I make a lousy gardener. I hate to pull weeds or volunteer weed like plants.
I always have hopes that the weeds will turn into something.
In sixth grade, we were living in India. My brother and I attended an International school - emphasis on International.
Every Friday was spent not in the classroom, but in an international experience. The 3rd Friday of every month, Ravi Shankar came to our auditorium and performed, teaching us the fine sounds of a sitar. On the 2nd and 4th Fridays, students were encouraged to bring a piece of their culture to class. We'd stand up and talk about our heritage, holidays, customs, clothing.
And on the first Friday of each month, our grade took a field trip to a museum, to a tomb, to the government offices or some other iconic structure. One Friday, my favorite trip of all, we traveled to an orphanage run by Mother Teresa. I was in for my first lesson on weeds.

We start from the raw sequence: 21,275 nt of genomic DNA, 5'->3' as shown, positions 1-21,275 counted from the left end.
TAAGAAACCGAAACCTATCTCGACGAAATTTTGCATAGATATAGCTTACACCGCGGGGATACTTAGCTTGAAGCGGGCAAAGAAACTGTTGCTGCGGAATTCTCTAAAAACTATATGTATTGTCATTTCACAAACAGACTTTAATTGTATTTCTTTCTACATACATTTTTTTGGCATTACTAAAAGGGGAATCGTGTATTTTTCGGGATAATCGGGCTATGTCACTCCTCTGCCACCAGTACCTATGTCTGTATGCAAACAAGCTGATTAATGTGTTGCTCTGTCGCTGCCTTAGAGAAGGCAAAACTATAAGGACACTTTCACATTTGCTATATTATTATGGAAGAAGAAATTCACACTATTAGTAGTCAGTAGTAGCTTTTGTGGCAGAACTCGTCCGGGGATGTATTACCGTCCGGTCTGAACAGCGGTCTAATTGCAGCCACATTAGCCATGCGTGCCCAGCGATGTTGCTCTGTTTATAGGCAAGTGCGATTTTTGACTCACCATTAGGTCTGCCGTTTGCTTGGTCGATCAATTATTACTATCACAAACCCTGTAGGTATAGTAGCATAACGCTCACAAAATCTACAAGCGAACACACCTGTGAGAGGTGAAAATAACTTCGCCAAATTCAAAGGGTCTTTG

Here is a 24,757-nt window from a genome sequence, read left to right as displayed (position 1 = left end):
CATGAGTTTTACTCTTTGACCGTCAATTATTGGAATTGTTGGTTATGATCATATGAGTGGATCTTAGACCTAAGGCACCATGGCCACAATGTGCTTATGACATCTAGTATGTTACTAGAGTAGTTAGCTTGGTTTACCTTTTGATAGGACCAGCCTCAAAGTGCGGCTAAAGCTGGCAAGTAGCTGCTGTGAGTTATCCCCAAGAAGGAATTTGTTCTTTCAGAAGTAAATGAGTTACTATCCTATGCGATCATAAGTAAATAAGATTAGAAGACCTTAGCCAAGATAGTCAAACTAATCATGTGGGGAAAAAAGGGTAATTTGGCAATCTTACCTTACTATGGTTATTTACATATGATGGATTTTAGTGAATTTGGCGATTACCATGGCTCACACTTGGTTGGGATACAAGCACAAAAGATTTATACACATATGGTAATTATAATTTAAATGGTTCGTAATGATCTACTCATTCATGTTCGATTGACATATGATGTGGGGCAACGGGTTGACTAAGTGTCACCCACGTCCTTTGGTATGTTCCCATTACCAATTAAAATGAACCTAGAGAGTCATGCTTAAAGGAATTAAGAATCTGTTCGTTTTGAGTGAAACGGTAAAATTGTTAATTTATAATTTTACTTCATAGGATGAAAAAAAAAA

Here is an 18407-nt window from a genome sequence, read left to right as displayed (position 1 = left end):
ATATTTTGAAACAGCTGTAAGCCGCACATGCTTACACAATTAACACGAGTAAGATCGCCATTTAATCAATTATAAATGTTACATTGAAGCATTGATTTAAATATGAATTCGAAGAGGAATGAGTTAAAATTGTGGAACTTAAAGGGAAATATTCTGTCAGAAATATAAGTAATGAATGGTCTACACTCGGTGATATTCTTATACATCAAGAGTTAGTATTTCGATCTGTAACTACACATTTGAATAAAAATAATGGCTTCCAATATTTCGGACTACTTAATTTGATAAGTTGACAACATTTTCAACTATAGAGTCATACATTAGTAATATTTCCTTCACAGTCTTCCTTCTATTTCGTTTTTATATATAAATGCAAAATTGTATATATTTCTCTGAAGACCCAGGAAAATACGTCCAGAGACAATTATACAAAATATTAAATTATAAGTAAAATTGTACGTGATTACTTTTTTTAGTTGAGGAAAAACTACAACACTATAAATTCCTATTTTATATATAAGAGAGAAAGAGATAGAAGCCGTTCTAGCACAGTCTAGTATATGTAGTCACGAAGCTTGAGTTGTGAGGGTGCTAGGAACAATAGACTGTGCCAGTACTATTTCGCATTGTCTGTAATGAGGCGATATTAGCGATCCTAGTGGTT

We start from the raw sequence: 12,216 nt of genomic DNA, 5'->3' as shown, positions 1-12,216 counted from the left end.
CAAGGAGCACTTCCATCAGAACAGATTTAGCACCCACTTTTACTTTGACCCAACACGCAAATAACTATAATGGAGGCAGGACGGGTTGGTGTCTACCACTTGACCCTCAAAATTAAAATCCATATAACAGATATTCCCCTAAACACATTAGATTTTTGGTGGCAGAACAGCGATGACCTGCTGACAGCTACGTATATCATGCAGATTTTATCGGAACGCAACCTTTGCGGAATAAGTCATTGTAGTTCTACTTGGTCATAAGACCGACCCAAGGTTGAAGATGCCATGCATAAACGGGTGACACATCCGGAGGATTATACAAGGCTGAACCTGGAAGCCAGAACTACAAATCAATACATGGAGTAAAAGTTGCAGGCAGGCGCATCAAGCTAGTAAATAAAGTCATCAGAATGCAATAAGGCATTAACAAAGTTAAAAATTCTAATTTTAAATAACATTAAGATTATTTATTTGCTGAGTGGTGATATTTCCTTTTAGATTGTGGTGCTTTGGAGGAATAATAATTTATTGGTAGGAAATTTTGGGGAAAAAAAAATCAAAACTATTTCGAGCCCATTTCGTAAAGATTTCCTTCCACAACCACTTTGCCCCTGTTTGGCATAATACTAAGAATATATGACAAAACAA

The orphanage was crowded with children. Most were girls, many were infants. Some had imperfections, some were truly parentless, and others were just "one child too many" for the family. All were clean, simply dressed, shy, and feeling imperfect.
Our Indian teacher explained to us why these children were 'orphans'. "They are weeds. No one wants them. They were plucked, discarded."
I knew these children were beautiful. I knew they weren't 'weeds'; they were still alive. They were capable of blossoming. They couldn't be tossed away as long as Mother Teresa had them.